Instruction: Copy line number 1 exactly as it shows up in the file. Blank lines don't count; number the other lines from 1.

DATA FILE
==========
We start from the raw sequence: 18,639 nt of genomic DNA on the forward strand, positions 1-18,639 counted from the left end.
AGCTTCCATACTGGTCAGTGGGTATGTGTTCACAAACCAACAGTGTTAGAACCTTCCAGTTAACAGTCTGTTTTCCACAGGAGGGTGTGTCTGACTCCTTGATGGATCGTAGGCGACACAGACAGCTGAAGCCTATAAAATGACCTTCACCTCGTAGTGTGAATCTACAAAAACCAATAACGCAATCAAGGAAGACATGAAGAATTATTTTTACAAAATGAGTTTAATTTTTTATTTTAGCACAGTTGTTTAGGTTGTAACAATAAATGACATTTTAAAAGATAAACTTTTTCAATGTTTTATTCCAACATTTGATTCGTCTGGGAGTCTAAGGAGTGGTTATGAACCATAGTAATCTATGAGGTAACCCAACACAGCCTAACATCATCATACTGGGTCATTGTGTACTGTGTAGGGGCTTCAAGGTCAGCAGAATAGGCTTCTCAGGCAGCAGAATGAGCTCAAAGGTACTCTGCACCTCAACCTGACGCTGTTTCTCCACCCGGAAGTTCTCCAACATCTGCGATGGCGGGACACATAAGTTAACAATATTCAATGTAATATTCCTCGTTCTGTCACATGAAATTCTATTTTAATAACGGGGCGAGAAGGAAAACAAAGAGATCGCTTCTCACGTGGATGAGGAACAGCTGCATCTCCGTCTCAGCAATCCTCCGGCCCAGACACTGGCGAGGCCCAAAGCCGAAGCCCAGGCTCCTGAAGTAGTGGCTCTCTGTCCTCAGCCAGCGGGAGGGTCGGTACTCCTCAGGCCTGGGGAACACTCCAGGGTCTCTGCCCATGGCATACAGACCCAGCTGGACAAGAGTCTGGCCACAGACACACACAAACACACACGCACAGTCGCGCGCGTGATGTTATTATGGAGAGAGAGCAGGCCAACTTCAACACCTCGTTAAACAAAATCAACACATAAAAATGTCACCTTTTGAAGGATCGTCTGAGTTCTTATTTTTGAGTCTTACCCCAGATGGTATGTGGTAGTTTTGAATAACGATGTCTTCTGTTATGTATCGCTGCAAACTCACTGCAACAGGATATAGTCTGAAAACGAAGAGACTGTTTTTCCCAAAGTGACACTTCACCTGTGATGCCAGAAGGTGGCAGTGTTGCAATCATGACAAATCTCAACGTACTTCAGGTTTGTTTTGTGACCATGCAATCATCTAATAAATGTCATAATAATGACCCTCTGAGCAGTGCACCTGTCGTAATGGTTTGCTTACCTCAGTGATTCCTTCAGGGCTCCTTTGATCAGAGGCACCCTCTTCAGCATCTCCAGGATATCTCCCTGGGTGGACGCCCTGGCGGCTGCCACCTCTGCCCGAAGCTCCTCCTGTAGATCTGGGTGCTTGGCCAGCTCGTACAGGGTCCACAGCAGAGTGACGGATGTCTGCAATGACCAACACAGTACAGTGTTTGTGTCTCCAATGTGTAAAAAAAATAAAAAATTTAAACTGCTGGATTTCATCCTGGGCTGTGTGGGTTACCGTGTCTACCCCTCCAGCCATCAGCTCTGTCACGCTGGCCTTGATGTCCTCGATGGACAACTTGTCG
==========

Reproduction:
We start from the raw sequence: 18,639 nt of genomic DNA on the forward strand, positions 1-18,639 counted from the left end.